Esquire (Singapore) - - Mahb -

fall­ing in love with Suede co-founder mem­ber Jus­tine Frischmann, plac­ing the ad­ver­tise­ment in the NME that would sum­mon gui­tar ge­nius Bernard But­ler, and the gen­eral life­style of a young band try­ing to catch a break in the Nineties (ap­par­ently a lot of “salad ke­babs” were in­volved).

If there was coke, how­ever, An­der­son’s not men­tion­ing it (come on, fella, we were there too), and nor is he go­ing to talk about some of the more juicy stuff, like Frischmann mak­ing off with Da­mon Al­barn, which would cause her to leave the group and cre­ate one of the great Brit­pop era ri­val­ries; he writes only: “At some point dur­ing early 1991, while all this was hap­pen­ing, Jus­tine had met some­one else”. He will, how­ever, make a pass­ing men­tion of “groups of pa­tro­n­is­ing mid­dle-class boys… mak­ing money by ap­ing the ac­cents and cul­ture of the work­ing classes”. We can’t think who he means.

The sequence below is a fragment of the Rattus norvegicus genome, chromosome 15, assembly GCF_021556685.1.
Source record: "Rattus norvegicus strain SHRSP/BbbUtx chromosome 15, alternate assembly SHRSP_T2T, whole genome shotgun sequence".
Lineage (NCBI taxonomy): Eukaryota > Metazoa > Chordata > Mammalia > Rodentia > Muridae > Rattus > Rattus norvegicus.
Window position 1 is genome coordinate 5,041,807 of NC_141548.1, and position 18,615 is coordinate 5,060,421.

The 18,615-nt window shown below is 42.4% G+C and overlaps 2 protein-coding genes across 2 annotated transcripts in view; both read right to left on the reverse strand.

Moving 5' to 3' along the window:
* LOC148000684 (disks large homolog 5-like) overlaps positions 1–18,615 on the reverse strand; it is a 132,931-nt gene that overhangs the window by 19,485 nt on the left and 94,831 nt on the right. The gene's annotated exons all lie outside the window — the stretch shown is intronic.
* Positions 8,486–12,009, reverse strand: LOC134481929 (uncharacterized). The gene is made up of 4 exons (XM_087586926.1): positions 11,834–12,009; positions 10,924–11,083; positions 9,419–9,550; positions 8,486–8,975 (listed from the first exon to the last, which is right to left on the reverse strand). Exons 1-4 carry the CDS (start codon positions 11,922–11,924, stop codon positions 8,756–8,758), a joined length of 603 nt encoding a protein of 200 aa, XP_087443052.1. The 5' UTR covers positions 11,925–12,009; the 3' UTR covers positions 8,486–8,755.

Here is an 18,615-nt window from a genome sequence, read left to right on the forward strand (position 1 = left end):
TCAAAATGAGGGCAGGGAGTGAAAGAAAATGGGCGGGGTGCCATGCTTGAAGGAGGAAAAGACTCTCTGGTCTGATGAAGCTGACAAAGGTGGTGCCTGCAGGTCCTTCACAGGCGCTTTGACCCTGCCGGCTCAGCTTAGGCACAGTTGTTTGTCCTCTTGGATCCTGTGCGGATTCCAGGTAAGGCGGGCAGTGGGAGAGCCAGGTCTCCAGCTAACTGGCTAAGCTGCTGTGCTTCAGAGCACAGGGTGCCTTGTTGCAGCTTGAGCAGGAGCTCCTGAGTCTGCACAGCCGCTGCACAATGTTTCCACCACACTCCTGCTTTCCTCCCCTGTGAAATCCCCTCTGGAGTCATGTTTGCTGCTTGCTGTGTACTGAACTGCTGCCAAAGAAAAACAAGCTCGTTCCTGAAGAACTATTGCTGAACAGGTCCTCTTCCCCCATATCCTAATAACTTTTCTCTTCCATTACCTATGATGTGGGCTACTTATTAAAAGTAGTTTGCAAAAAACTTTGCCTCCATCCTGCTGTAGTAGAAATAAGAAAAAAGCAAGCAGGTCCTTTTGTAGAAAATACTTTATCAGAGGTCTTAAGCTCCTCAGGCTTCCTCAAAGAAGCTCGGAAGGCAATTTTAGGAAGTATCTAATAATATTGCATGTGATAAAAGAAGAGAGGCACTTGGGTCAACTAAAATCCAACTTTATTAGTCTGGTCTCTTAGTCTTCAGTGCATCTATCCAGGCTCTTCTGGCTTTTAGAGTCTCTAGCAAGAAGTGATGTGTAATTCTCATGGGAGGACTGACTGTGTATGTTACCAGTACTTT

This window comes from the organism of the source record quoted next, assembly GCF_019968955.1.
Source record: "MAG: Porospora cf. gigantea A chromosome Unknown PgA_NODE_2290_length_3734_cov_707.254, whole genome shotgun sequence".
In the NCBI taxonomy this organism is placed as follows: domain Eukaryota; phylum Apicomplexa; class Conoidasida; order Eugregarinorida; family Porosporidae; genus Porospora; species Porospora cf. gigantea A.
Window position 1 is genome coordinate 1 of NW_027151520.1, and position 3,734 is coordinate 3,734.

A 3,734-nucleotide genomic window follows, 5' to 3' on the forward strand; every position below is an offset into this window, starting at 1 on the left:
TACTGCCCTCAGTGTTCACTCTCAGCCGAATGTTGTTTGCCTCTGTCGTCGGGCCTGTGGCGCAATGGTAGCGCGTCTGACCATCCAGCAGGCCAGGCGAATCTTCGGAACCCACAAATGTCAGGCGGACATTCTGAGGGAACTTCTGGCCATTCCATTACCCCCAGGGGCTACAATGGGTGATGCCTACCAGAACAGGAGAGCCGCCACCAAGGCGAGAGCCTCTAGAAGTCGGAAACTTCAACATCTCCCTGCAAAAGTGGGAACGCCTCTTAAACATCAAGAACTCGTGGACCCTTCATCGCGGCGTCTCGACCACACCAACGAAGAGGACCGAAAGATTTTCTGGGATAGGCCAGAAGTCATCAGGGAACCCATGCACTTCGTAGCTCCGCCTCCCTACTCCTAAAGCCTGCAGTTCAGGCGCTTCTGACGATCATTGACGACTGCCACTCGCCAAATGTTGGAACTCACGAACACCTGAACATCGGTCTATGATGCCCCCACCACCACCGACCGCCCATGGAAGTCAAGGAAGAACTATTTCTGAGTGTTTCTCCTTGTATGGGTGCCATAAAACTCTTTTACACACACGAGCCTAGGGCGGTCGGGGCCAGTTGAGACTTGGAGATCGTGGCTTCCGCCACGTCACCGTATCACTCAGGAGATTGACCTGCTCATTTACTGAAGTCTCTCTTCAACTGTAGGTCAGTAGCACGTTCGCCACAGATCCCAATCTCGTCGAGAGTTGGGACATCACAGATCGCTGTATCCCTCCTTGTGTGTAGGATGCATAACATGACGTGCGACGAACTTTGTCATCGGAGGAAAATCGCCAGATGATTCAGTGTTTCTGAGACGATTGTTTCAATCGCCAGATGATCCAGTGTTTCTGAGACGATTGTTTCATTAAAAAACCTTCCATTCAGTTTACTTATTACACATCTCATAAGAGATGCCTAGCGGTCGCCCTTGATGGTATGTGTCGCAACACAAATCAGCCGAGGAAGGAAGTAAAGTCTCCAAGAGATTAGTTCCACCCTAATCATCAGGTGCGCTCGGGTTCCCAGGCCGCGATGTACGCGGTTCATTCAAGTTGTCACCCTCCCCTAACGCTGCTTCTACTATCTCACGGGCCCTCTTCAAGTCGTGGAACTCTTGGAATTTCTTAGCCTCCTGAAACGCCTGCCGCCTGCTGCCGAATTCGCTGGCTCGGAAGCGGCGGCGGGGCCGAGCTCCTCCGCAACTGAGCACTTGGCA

And yes, there are times when An­der­son’s writ­ing style, so ob­vi­ously reach­ing for lit­er­ary flour­ish, can come over a bit Monty Burns, as when he de­scribes his time spent study­ing at Manchester Univer­sity: “I grew tired of the gag­gles of over-ex­cited, toga-draped pranksters.” But when he writes about the strong­est emo­tions— heart­break, grief, love—his prose can be stir­ring. More sur­pris­ing, he’s even ca­pa­ble of jokes, as when he de­scribes buy­ing a lemon-yel­low suit at Top­man in the 1980s in the hope of em­u­lat­ing Bowie, though “the truth was I prob­a­bly looked more like a cut-price Cliff Richard”. Who knew, Brett? Who knew?

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